We’re finally coming out of our shell here at invasivore.org with our first recipe, Mysterysnail Fettuccine. Read on for all the info you need to collect and cook these tasty aquatic pests!
Chinese mysterysnails (Cipangopaludina chinensis) are prosobranch snails, meaning they have an operculum or “trap door” on their shell that seals up when threatened. The adult mysterysnails that you will want to collect for eating will be approximately the size of a golf ball, and they tend to be dark brown in color but can also appear olive green. The key distinguishing feature of Chinese mysterysnails that you may be able to distinguish in the field is the presence of three parallel rows of fine hairs that run along the center of the shell whorl, although these hairs seem to weather off over time so they can be easy to miss.
In this photo of an adult Chinese mysterysnail, the three rows of tiny hairs (indicated by arrows) are visible on the front of the shell, but have worn away around the top of the shell. Photo courtesy of commons.wikimedia.org.
In invaded lakes, large adult mysterysnails can often be most easily collected on large rocks in the near-shore zone of the lake. Essentially, this means you should be able to wade into knee-deep water with a bucket and pluck a bounty of snails off the rocks.
Preparing Snails for Cooking
When you have returned to the kitchen with your snails (still alive), rinse any debris off their shells with cool running water. Typically, when preparing other more traditional land snails such as Helix species, snails need rearing for 1-2 weeks on a diet of greens and corn meal to clear grit out of the gut and fatten them up. In our experience, we have found that more impatient invasivores can keep collected snails in a bucket of clean water for 24-48 hours without food to effectively purge their tiny guts. Chinese mysterysnails are incredibly hearty and should be easy to keep alive in a bucket for a few days. Keep in mind, though, that snails are heavily regulated by the USDA, so be responsible with your catch- don’t let them escape or intentionally release them.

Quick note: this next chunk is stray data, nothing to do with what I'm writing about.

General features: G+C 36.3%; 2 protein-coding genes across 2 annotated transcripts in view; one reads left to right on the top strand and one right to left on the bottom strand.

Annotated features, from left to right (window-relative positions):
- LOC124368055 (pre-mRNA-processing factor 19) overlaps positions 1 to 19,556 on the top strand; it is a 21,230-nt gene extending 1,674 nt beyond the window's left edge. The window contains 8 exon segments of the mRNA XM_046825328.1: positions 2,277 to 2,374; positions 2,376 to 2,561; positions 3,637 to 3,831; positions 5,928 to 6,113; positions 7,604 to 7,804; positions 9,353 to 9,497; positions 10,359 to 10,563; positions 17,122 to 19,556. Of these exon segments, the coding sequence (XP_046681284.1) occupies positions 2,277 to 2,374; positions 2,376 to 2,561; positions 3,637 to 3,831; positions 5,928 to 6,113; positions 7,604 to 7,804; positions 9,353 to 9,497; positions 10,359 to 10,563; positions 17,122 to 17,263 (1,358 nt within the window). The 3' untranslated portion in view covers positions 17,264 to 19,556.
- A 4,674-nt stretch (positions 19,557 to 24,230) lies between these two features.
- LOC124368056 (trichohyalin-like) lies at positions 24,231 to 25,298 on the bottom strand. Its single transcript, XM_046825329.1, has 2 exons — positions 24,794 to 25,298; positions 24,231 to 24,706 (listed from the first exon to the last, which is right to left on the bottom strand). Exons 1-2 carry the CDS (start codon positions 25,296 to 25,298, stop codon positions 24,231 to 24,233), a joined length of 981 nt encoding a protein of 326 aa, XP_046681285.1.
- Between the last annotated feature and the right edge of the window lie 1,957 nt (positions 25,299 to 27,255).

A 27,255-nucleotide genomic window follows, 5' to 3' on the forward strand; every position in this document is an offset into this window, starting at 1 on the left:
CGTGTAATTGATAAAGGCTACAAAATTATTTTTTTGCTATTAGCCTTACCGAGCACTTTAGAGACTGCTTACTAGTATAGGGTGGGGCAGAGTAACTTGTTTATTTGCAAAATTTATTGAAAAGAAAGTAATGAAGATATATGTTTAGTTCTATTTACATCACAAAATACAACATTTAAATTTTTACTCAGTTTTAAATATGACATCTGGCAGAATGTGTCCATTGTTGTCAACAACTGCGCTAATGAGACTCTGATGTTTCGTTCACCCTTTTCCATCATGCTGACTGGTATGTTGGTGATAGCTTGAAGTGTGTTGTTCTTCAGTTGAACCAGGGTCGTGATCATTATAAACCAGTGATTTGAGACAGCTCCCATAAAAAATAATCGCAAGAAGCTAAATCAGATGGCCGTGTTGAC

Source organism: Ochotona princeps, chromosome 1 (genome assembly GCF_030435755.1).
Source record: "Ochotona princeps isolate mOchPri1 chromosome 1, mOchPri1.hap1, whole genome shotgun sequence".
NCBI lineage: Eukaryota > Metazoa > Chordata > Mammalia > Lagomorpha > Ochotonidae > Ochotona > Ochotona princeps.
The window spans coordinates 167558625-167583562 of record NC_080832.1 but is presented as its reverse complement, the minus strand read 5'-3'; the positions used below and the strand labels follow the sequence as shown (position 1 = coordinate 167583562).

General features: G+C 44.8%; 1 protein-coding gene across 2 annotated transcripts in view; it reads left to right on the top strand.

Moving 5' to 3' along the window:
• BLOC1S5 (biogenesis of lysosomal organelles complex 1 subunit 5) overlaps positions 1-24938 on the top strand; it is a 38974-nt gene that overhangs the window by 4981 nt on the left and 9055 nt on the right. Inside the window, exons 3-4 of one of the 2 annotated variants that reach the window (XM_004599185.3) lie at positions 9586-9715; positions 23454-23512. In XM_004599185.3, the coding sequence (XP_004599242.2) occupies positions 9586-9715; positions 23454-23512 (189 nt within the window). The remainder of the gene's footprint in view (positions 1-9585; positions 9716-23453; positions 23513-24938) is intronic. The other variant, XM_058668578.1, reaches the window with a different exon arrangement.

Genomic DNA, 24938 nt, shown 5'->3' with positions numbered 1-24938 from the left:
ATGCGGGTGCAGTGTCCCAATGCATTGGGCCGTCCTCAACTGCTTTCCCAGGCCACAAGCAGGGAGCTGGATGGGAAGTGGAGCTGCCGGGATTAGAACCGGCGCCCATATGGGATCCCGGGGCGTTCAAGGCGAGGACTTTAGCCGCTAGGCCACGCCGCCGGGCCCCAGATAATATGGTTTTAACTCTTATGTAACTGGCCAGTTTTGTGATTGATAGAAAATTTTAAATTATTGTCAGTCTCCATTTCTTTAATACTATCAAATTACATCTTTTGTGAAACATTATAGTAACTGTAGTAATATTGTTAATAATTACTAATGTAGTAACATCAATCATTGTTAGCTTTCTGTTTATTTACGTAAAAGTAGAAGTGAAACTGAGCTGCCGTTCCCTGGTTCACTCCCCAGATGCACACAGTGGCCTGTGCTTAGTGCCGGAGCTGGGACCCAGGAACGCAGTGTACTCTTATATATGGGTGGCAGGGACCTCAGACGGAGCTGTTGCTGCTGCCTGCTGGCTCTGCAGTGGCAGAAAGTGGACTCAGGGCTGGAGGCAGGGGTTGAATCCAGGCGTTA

In their native range, Chinese mysterysnails have been implicated as vectors for human intestinal flukes. However, to our knowledge, this has not been observed in North America. Nevertheless, it is essential that the next step is followed completely, and that snails are cooked thoroughly before consumption! Bring a pot of water to a rolling boil, add snails, and continue to boil for 15 minutes. Next, drain the snails and allow them to cool so that you can handle them. Use a knife to pry the trap door of the shell open and, with a tight grasp on the trap door, pull the snail out of its shell. Separate the foot of the snail (the dark meaty part that sticks out of the shell when the snail is crawling around- what you can see in the myserysnail picture above) from the trap door and the rest of the snail guts. The foot is edible; dispose of the rest of the snail.
Recipe: Mysterysnail Fettuccine
- 50 snails, prepared as previously described
- 4 tablespoons butter
- 2 cloves garlic, minced
- 1 package (10 oz) fettuccine noodles
- Cook noodles in a large pot of boiling water according to package directions
- While pasta boils, melt butter in a pan over medium heat then add snails and minced garlic. Stir often for 15 minutes (Remember: snails MUST be cooked thoroughly before human consumption!)
- Drain pasta and toss with snail-butter-garlic sauce
Snail fettuccine served with fruit, corn on the cob, garlic bread, slaw, and another invasive recipe you will soon see on invasivore.org, boiled rusty crayfish. Photo credit: Ashley Baldridge